Ghirza: Roman town in Libya, one of the main archaeological sites of the country.
Ghirza: Mausoleum North-D, E, F, and G
Ghirza's North Cemetery is about half a kilometer west of the center of the desert town. Unlike the tombs on the South Cemetery, which look like obelisks, the mausoleums of this cemetery resemble temples, comparable to the mausoleum of Qasr Banat. In Graeme Barker e.a., Farming the Desert. The UNESCO Libyan Valleys Archaeological Survey (1996), the North Cemetery of Ghira is known as Gh129.
The first photo shows, in front, Mausoleum F, and, in the background, Mausoleum C. Mausoleums D, E, F, and G are, compared to the splendor of Mausoleums A, B, and C, extremely poorly preserved. Mausoleum G has even vanished completely.
The reliefs of these monuments have been transferred to the archaeological museum of Lepcis Magna. It is impossible to establish the chronology, but the youngest of these was probably built somewhere in the first half of the fifth century, which fits with the hypothesis that the North Cemetery contains the tombs of seven successive generations of Marchii.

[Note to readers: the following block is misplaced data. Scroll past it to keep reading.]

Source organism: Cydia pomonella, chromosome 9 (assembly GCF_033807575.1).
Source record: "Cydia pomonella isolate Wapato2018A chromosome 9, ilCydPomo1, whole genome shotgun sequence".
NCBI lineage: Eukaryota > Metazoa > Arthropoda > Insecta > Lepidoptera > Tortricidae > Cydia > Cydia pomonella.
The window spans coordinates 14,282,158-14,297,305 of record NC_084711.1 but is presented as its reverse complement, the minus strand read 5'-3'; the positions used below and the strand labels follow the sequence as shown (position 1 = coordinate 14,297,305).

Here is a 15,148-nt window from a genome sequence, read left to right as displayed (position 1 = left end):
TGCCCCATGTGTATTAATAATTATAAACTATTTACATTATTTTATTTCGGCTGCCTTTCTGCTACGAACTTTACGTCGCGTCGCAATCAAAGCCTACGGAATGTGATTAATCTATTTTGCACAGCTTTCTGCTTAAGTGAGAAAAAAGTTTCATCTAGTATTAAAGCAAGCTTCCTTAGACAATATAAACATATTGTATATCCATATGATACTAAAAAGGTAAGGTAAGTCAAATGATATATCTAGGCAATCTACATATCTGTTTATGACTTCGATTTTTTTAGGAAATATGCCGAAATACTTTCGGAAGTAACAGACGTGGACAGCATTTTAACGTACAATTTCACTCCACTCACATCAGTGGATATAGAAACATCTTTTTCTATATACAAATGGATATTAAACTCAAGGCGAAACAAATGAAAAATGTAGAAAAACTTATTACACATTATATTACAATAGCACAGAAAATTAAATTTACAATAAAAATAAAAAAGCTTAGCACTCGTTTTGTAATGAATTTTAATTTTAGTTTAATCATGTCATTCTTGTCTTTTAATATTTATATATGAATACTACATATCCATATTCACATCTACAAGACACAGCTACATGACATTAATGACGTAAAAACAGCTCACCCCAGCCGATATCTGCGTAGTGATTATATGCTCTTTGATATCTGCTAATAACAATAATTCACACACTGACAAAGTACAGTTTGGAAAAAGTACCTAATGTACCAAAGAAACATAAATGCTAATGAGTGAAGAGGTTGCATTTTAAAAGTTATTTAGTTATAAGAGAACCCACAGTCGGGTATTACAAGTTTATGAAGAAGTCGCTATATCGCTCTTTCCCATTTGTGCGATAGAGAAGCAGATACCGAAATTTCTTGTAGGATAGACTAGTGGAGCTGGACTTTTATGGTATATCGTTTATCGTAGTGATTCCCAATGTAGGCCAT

The decoration of these monuments was fairly common. We recognize, for example, the two hyenas and a ram's head (a symbol of the god Ammon?) that also decorates Mausoleum G of the South Cemetery: Among the other reliefs on the tombs of Ghirza's northern cemetery are warriors, hunters, animals, farmers, portraits.